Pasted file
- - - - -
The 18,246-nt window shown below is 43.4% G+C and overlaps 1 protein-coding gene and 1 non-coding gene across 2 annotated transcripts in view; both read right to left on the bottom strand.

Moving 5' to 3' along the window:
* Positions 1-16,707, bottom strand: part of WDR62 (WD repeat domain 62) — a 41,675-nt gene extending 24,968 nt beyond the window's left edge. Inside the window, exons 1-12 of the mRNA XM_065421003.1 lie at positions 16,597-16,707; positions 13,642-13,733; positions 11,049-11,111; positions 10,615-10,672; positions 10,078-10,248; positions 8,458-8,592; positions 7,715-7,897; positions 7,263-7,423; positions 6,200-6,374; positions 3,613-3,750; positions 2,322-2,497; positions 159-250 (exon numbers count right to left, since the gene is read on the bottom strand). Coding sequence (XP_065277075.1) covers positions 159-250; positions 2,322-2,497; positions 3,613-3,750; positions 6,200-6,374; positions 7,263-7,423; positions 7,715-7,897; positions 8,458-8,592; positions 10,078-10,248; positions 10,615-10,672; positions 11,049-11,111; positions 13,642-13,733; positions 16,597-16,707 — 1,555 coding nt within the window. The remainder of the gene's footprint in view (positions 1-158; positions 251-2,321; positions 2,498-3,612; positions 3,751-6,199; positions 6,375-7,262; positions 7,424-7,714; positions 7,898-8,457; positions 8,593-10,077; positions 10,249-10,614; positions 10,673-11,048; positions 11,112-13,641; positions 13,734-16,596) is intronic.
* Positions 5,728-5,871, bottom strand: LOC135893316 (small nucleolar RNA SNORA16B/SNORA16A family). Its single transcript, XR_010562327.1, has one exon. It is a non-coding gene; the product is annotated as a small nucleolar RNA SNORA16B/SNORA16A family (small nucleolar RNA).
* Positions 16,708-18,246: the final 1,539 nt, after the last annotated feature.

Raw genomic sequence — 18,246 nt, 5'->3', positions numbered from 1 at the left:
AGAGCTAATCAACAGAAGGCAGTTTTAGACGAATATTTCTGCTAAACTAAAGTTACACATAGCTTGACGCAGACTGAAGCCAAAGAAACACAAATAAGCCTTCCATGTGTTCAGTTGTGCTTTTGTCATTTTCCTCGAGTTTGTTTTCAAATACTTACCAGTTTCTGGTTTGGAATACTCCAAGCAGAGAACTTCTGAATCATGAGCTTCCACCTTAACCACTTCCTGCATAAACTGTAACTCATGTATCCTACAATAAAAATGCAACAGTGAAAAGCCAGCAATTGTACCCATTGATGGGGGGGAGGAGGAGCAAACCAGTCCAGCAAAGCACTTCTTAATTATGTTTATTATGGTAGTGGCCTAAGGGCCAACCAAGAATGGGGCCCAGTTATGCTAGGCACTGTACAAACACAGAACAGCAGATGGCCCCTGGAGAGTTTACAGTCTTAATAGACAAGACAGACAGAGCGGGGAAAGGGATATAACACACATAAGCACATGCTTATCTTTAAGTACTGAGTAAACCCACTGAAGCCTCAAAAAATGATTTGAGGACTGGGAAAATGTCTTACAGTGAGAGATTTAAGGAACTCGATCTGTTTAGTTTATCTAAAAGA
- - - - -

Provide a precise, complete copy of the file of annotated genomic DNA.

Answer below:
The 18,246-nt window shown below is 43.4% G+C and overlaps 1 protein-coding gene and 1 non-coding gene across 2 annotated transcripts in view; both read right to left on the bottom strand.

Moving 5' to 3' along the window:
* Positions 1-16,707, bottom strand: part of WDR62 (WD repeat domain 62) — a 41,675-nt gene extending 24,968 nt beyond the window's left edge. Inside the window, exons 1-12 of the mRNA XM_065421003.1 lie at positions 16,597-16,707; positions 13,642-13,733; positions 11,049-11,111; positions 10,615-10,672; positions 10,078-10,248; positions 8,458-8,592; positions 7,715-7,897; positions 7,263-7,423; positions 6,200-6,374; positions 3,613-3,750; positions 2,322-2,497; positions 159-250 (exon numbers count right to left, since the gene is read on the bottom strand). Coding sequence (XP_065277075.1) covers positions 159-250; positions 2,322-2,497; positions 3,613-3,750; positions 6,200-6,374; positions 7,263-7,423; positions 7,715-7,897; positions 8,458-8,592; positions 10,078-10,248; positions 10,615-10,672; positions 11,049-11,111; positions 13,642-13,733; positions 16,597-16,707 — 1,555 coding nt within the window. The remainder of the gene's footprint in view (positions 1-158; positions 251-2,321; positions 2,498-3,612; positions 3,751-6,199; positions 6,375-7,262; positions 7,424-7,714; positions 7,898-8,457; positions 8,593-10,077; positions 10,249-10,614; positions 10,673-11,048; positions 11,112-13,641; positions 13,734-16,596) is intronic.
* Positions 5,728-5,871, bottom strand: LOC135893316 (small nucleolar RNA SNORA16B/SNORA16A family). Its single transcript, XR_010562327.1, has one exon. It is a non-coding gene; the product is annotated as a small nucleolar RNA SNORA16B/SNORA16A family (small nucleolar RNA).
* Positions 16,708-18,246: the final 1,539 nt, after the last annotated feature.

Raw genomic sequence — 18,246 nt, 5'->3', positions numbered from 1 at the left:
AGAGCTAATCAACAGAAGGCAGTTTTAGACGAATATTTCTGCTAAACTAAAGTTACACATAGCTTGACGCAGACTGAAGCCAAAGAAACACAAATAAGCCTTCCATGTGTTCAGTTGTGCTTTTGTCATTTTCCTCGAGTTTGTTTTCAAATACTTACCAGTTTCTGGTTTGGAATACTCCAAGCAGAGAACTTCTGAATCATGAGCTTCCACCTTAACCACTTCCTGCATAAACTGTAACTCATGTATCCTACAATAAAAATGCAACAGTGAAAAGCCAGCAATTGTACCCATTGATGGGGGGGAGGAGGAGCAAACCAGTCCAGCAAAGCACTTCTTAATTATGTTTATTATGGTAGTGGCCTAAGGGCCAACCAAGAATGGGGCCCAGTTATGCTAGGCACTGTACAAACACAGAACAGCAGATGGCCCCTGGAGAGTTTACAGTCTTAATAGACAAGACAGACAGAGCGGGGAAAGGGATATAACACACATAAGCACATGCTTATCTTTAAGTACTGAGTAAACCCACTGAAGCCTCAAAAAATGATTTGAGGACTGGGAAAATGTCTTACAGTGAGAGATTTAAGGAACTCGATCTGTTTAGTTTATCTAAAAGA